• Check your credit. Before applying for a home equity loan, obtain a copy of your credit report, and determine your credit standing. Ensure that all debts on your credit history are accurately reported, and repair and discrepancies that you may find for a small credit boost. When all bankruptcy debts are soundly displayed, your debt-to-income ratio will be reduced.
  • Establish decent credit. In order to secure the most advantageous rates for your home equity loan, you should repair or re-establish your credit prior to applying, using a credit card or a secure credit card. In addition, use credit cards infrequently and never exceed 30% of any one credit card’s maximum spending limit. Remember, successfully managing your credit will save you a bundle when shopping for interest rates.
  • Determine your equity. To determine how much equity you own on your property, you will need to arrange for an appraisal, which is a professional estimate of your home’s value. With this information, you will know how much you are eligible to borrow; minus a few thousand dollars for the cost of closing the loan, the amount you can borrow is dependent on your equity.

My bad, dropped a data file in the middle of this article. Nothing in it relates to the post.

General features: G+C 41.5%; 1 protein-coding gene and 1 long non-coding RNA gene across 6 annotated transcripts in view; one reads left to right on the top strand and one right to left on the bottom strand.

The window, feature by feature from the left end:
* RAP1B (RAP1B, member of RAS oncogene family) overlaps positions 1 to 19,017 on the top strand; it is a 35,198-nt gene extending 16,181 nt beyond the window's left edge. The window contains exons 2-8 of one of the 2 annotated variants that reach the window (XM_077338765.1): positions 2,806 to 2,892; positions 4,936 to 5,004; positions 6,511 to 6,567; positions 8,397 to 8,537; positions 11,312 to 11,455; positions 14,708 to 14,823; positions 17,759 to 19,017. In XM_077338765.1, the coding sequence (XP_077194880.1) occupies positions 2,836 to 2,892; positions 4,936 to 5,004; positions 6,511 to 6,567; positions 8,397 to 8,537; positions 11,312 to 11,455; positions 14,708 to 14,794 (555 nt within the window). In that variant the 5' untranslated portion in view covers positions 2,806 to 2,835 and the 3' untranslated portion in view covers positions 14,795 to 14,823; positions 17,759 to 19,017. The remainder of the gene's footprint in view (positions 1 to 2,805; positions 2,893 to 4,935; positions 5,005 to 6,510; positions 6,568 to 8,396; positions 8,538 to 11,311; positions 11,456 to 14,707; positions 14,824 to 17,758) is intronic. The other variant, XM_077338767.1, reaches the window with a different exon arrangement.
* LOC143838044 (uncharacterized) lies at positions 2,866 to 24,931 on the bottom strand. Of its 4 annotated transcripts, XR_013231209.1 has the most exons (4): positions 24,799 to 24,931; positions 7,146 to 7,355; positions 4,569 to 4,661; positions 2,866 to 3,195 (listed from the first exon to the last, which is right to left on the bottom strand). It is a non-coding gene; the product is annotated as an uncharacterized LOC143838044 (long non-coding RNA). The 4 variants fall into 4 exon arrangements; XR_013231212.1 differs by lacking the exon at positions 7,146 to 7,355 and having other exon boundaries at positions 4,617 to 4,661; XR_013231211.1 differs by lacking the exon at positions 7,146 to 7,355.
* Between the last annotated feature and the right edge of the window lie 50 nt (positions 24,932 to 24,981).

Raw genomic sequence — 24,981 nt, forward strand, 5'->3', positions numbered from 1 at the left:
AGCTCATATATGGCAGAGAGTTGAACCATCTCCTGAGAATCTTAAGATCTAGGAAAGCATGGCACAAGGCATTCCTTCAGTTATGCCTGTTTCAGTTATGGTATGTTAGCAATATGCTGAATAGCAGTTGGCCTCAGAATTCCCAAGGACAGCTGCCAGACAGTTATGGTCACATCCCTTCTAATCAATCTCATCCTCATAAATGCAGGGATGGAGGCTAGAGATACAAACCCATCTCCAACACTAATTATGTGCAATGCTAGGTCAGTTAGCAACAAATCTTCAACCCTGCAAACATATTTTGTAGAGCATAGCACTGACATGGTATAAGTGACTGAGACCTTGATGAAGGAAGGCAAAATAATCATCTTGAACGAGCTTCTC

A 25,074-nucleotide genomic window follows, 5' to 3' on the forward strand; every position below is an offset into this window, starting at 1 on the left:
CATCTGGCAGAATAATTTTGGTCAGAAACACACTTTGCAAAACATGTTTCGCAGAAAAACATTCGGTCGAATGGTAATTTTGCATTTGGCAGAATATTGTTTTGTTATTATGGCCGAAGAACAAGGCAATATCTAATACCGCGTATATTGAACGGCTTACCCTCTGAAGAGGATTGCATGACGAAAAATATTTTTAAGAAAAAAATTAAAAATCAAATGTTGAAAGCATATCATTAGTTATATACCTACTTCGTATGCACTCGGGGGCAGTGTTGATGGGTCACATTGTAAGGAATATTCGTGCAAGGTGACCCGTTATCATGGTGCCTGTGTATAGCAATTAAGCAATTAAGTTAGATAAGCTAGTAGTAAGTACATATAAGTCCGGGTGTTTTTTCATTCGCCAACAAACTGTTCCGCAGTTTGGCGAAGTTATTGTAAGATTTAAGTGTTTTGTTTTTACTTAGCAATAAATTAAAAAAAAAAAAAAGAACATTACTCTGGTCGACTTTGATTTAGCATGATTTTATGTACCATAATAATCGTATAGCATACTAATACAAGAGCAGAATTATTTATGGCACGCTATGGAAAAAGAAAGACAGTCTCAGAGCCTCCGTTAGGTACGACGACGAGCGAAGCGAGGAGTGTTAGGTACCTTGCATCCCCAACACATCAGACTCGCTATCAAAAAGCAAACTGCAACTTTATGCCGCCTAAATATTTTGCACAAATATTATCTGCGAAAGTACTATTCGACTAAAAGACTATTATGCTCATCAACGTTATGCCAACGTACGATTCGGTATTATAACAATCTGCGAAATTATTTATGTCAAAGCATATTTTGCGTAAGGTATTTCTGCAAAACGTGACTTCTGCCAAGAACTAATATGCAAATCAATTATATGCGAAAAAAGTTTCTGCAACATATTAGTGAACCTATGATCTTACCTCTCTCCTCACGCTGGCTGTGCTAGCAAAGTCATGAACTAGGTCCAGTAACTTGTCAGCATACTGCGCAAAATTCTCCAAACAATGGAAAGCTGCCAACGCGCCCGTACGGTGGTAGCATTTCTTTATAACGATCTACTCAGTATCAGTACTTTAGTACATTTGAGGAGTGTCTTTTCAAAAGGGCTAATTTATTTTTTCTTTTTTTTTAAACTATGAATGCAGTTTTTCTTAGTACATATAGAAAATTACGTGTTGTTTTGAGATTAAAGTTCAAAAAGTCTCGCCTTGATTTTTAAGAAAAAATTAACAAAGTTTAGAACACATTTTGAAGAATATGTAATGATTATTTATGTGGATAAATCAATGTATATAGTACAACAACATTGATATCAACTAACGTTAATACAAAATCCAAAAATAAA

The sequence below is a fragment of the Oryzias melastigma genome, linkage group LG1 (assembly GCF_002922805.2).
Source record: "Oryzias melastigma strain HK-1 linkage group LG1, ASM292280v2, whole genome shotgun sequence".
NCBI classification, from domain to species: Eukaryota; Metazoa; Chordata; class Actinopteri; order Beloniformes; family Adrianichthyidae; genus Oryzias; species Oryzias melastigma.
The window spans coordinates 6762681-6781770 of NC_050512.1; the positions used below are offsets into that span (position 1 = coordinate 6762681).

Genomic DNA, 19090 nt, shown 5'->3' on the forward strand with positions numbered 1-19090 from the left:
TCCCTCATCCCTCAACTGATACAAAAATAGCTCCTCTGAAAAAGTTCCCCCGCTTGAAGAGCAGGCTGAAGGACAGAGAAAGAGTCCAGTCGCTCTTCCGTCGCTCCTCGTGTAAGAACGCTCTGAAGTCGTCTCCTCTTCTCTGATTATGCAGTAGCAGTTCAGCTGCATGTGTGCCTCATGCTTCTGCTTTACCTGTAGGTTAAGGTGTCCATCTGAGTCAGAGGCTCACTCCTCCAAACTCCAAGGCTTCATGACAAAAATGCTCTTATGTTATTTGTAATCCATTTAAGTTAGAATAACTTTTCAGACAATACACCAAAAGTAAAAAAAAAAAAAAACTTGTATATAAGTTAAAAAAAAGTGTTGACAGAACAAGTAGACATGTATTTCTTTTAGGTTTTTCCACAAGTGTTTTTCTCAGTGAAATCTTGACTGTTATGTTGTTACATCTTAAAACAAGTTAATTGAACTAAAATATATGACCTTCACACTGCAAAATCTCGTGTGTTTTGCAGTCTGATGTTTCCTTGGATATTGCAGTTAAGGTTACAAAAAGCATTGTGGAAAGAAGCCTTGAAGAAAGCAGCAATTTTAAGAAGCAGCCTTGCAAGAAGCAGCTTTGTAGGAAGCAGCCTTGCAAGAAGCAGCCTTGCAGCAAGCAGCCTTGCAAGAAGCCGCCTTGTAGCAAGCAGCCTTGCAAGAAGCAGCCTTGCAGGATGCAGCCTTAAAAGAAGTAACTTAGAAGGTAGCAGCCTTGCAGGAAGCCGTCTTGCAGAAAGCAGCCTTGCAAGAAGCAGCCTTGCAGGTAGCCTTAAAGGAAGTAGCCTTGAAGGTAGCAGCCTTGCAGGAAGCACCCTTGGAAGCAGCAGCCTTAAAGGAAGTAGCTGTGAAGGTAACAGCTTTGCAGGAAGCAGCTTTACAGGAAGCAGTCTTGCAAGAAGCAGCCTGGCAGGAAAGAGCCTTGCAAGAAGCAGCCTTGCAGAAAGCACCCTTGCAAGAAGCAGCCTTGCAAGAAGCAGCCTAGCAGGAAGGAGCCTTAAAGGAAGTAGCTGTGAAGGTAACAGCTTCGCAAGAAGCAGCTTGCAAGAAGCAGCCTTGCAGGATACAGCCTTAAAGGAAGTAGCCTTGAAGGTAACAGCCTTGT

• Find a Lender. Get several home equity loan quotes from different lenders and remember to disclose your past bankruptcy. The majority of lenders will issue home equity loans to borrowers with bankruptcies which are at least 18 months to 2 years old. Lenders can offer tremendous help to borrowers after a bankruptcy during loan application.
  • Submit your documents. Once you have found a lender with the optimal loan offer who is willing to fund the loan despite your bankruptcy, send in your copies of the financial documentation. With this paperwork, your lender will assess your current financial standing to determine whether or not you have made improvements since the bankruptcy; as a result, approval for a loan after bankruptcy, regardless of the loan program, depends on proving your reliability as a borrower.
  • Finish verification. After you have submitted your paperwork, your lender may require you to fill out some additional forms. In addition, the lender will evaluate your gross monthly income, and you may need to provide copies of your latest two paychecks, most recent federal income tax return form, and statements of the funds within your savings and checking account.
  • Close the loan. Following the verification process, the final step is to close the loan by signing the closing documents which legitimize your home equity loan. Moreover, during closing you will need to pay the closing costs for the loan and any additional required fees.

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About The Author:
Stevie Duffin
Stevie is the Senior Editor at Lender411. She manages the site's Authorship Program and social media pages. Stevie graduated from UC Santa Barbara with a BS. Contact her: stevie@lender411com.